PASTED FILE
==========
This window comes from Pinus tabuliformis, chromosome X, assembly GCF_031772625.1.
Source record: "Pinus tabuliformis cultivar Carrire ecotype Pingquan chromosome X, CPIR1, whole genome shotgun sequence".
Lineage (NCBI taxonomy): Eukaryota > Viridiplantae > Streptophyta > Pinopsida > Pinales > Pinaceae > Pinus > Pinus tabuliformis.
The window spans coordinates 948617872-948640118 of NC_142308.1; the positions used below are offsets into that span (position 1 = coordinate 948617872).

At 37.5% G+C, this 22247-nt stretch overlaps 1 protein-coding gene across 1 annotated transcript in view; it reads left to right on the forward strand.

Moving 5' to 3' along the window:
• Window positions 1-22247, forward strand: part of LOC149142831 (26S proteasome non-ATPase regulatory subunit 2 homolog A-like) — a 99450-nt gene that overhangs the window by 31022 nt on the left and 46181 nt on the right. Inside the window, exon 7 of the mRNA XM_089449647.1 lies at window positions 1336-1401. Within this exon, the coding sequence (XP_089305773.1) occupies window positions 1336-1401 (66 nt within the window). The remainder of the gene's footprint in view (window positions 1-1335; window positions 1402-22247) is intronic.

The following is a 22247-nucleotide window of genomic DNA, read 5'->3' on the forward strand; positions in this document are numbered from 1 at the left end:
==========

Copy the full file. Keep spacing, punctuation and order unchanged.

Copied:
This window comes from Pinus tabuliformis, chromosome X, assembly GCF_031772625.1.
Source record: "Pinus tabuliformis cultivar Carrire ecotype Pingquan chromosome X, CPIR1, whole genome shotgun sequence".
Lineage (NCBI taxonomy): Eukaryota > Viridiplantae > Streptophyta > Pinopsida > Pinales > Pinaceae > Pinus > Pinus tabuliformis.
The window spans coordinates 948617872-948640118 of NC_142308.1; the positions used below are offsets into that span (position 1 = coordinate 948617872).

At 37.5% G+C, this 22247-nt stretch overlaps 1 protein-coding gene across 1 annotated transcript in view; it reads left to right on the forward strand.

Moving 5' to 3' along the window:
• Window positions 1-22247, forward strand: part of LOC149142831 (26S proteasome non-ATPase regulatory subunit 2 homolog A-like) — a 99450-nt gene that overhangs the window by 31022 nt on the left and 46181 nt on the right. Inside the window, exon 7 of the mRNA XM_089449647.1 lies at window positions 1336-1401. Within this exon, the coding sequence (XP_089305773.1) occupies window positions 1336-1401 (66 nt within the window). The remainder of the gene's footprint in view (window positions 1-1335; window positions 1402-22247) is intronic.

The following is a 22247-nucleotide window of genomic DNA, read 5'->3' on the forward strand; positions in this document are numbered from 1 at the left end: